Speculative fiction is the literature of ideas and I write speculative fiction, in part because the genres of science fiction, fantasy, “magic realism,” and horror offer readers innovative ways to examine society’s problems and possibilities. My novel Act of Grace is a contemporary fantasy born out my desire to have a more engaging and ultimately more truthful conversation about the African American experience in America. It is based on the true story of a young black woman’s extraordinary act of courage.
On a bright sunny Saturday in June 1996, my hometown of Ann Arbor, Michigan looked like a throwback to an old newsreel from the South in the1960’s. Positioned on the second floor promenade of the city hall building where officials had allowed them to hold a rally, fifteen members of the Klan were assembled. Below them on the street several hundred anti Klan protesters were arrayed to object to their presence. The Anti–Klan protest was supposed to be peaceful and nonviolent; however, near chaos reigned and police had to step in with tear gas. During the melee protesters caught sight of a white man watching the spectacle and pointed out that he was wearing Confederate flags on his vest and T-shirt. A group of angry students, both black and white, rushed the man.
Among them was a young African American woman named Keisha. Keisha merely wanted to shout at him “What have I ever done to you?” However, by the time she reached where he stood, another protester had hit him with a sign. When the man fell to the ground, others began to kick and punch him. Appalled, Keisha threw her body over the victim to protect him until the police finally stepped in. When asked why she came to his aid when she believed him to be a white supremacist like those leading the Klan rally, she replied, “He’s still somebody’s child. You don’t beat a man up because he doesn’t believe the same things you do.” For weeks after the event people argued about whether Keisha was a guardian angel or just crazy. My opinion was that Keisha was a compassionate and brave person, worthy of admiration and respect for living up to her values.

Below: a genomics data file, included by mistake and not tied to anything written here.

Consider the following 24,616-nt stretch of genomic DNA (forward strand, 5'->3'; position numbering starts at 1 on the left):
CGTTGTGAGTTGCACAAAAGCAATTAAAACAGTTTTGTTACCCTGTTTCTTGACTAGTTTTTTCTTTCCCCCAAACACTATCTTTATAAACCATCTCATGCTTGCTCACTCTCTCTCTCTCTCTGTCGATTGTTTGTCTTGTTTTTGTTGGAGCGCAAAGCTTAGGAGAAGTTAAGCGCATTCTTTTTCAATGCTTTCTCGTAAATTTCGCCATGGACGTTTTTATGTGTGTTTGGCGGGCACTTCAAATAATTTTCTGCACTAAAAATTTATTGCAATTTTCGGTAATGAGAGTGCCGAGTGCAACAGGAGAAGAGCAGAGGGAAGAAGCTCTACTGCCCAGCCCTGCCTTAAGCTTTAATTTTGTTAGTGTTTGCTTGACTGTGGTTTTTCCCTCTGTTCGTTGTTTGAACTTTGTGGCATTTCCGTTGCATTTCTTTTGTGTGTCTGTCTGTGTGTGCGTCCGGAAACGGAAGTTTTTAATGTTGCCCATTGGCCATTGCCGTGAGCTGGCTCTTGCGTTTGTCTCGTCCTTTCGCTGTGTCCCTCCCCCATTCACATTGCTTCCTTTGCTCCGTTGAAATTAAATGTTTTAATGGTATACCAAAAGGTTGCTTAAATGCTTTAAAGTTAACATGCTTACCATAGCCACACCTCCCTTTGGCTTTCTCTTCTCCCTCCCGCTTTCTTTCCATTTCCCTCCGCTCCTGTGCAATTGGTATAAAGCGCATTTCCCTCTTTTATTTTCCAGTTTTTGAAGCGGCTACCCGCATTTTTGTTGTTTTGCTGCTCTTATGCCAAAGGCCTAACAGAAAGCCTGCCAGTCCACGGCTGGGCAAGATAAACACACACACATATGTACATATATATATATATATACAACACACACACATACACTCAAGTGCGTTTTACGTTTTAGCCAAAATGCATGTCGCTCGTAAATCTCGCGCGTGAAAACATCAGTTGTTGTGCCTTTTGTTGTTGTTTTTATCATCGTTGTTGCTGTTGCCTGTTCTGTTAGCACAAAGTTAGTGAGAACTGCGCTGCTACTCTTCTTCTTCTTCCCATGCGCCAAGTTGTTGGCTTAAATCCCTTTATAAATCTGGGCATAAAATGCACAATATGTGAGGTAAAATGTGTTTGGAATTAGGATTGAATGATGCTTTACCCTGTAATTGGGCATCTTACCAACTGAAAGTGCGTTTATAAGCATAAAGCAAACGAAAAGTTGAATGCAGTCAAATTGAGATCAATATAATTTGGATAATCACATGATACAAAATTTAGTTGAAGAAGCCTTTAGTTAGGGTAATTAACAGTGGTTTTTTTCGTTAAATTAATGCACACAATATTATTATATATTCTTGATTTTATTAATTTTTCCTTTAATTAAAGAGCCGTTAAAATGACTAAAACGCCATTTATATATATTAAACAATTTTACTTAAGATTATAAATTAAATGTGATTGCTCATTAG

Five years after the incident at the Klan rally, I had a dream about a young girl named Grace who saved the life of a Klansman named Jonathan Gilmore even though rumor held that years ago a member of his family murdered several African -Americans including her father. What came out of the dream was the idea to use African and African American mythology and systems of magic to tell a century old, blood -soaked story of eye-for-an-eye vengeance that had left many generations in a small Michigan town blind. Called by the Ancestors, my hero Grace would learn to use her shamanic gifts to bear witness to her town’s violent racial history so that all involved might transcend it.
It is my hope that Act of Grace will appeal to readers who want to think about justice, community, tolerance, love, family, struggle and healing in new and different ways. I also hope that my novel enables readers of all cultures and backgrounds to have more honest and insightful conversations about these universal issues.
Karen Simpson lives in Ann Arbor, Michigan and holds a Master’s in Historic Preservation. Writing, fabric art, and history are her passions. She’s a quilter and has taught African American quilting for over twenty years.
As a historian, Simpson has designed exhibits for museums and other historical institutions that deal with issues of cultural diversity and racial reconciliation. The subjects and themes for her fiction are taken from the stories she discovers while doing research.
The 2011 Moonbeam Children’s Book Awards recently recognized her novel Act of Grace with a gold medal in the Young Adult Religion/Spirituality category. The novel also received a nomination for the 2012 Amelia Bloomer Project booklist, an ALA list for books with significant feminist content for young people.